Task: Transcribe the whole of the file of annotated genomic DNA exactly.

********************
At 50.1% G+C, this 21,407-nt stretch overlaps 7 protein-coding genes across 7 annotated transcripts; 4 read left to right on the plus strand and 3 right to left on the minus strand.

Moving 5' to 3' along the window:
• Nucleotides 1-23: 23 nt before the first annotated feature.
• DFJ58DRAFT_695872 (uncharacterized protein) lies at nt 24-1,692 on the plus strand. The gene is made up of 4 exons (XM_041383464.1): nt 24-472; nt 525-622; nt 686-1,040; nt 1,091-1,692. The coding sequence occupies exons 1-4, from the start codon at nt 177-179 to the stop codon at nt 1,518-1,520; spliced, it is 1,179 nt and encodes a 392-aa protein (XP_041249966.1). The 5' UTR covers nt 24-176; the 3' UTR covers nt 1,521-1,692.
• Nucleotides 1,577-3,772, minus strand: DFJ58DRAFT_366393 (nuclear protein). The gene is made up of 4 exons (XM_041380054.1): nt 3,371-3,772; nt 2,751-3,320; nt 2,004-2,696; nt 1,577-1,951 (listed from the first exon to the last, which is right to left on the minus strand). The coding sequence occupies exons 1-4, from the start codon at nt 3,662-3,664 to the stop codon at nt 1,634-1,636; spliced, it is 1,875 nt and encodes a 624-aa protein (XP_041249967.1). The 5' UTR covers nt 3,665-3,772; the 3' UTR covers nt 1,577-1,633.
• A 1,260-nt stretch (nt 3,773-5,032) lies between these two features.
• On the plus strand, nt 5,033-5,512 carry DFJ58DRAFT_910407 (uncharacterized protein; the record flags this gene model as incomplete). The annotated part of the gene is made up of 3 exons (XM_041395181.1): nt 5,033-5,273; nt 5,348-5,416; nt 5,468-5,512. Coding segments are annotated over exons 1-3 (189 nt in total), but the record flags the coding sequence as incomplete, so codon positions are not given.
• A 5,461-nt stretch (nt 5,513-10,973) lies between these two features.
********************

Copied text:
At 50.1% G+C, this 21,407-nt stretch overlaps 7 protein-coding genes across 7 annotated transcripts; 4 read left to right on the plus strand and 3 right to left on the minus strand.

Moving 5' to 3' along the window:
• Nucleotides 1-23: 23 nt before the first annotated feature.
• DFJ58DRAFT_695872 (uncharacterized protein) lies at nt 24-1,692 on the plus strand. The gene is made up of 4 exons (XM_041383464.1): nt 24-472; nt 525-622; nt 686-1,040; nt 1,091-1,692. The coding sequence occupies exons 1-4, from the start codon at nt 177-179 to the stop codon at nt 1,518-1,520; spliced, it is 1,179 nt and encodes a 392-aa protein (XP_041249966.1). The 5' UTR covers nt 24-176; the 3' UTR covers nt 1,521-1,692.
• Nucleotides 1,577-3,772, minus strand: DFJ58DRAFT_366393 (nuclear protein). The gene is made up of 4 exons (XM_041380054.1): nt 3,371-3,772; nt 2,751-3,320; nt 2,004-2,696; nt 1,577-1,951 (listed from the first exon to the last, which is right to left on the minus strand). The coding sequence occupies exons 1-4, from the start codon at nt 3,662-3,664 to the stop codon at nt 1,634-1,636; spliced, it is 1,875 nt and encodes a 624-aa protein (XP_041249967.1). The 5' UTR covers nt 3,665-3,772; the 3' UTR covers nt 1,577-1,633.
• A 1,260-nt stretch (nt 3,773-5,032) lies between these two features.
• On the plus strand, nt 5,033-5,512 carry DFJ58DRAFT_910407 (uncharacterized protein; the record flags this gene model as incomplete). The annotated part of the gene is made up of 3 exons (XM_041395181.1): nt 5,033-5,273; nt 5,348-5,416; nt 5,468-5,512. Coding segments are annotated over exons 1-3 (189 nt in total), but the record flags the coding sequence as incomplete, so codon positions are not given.
• A 5,461-nt stretch (nt 5,513-10,973) lies between these two features.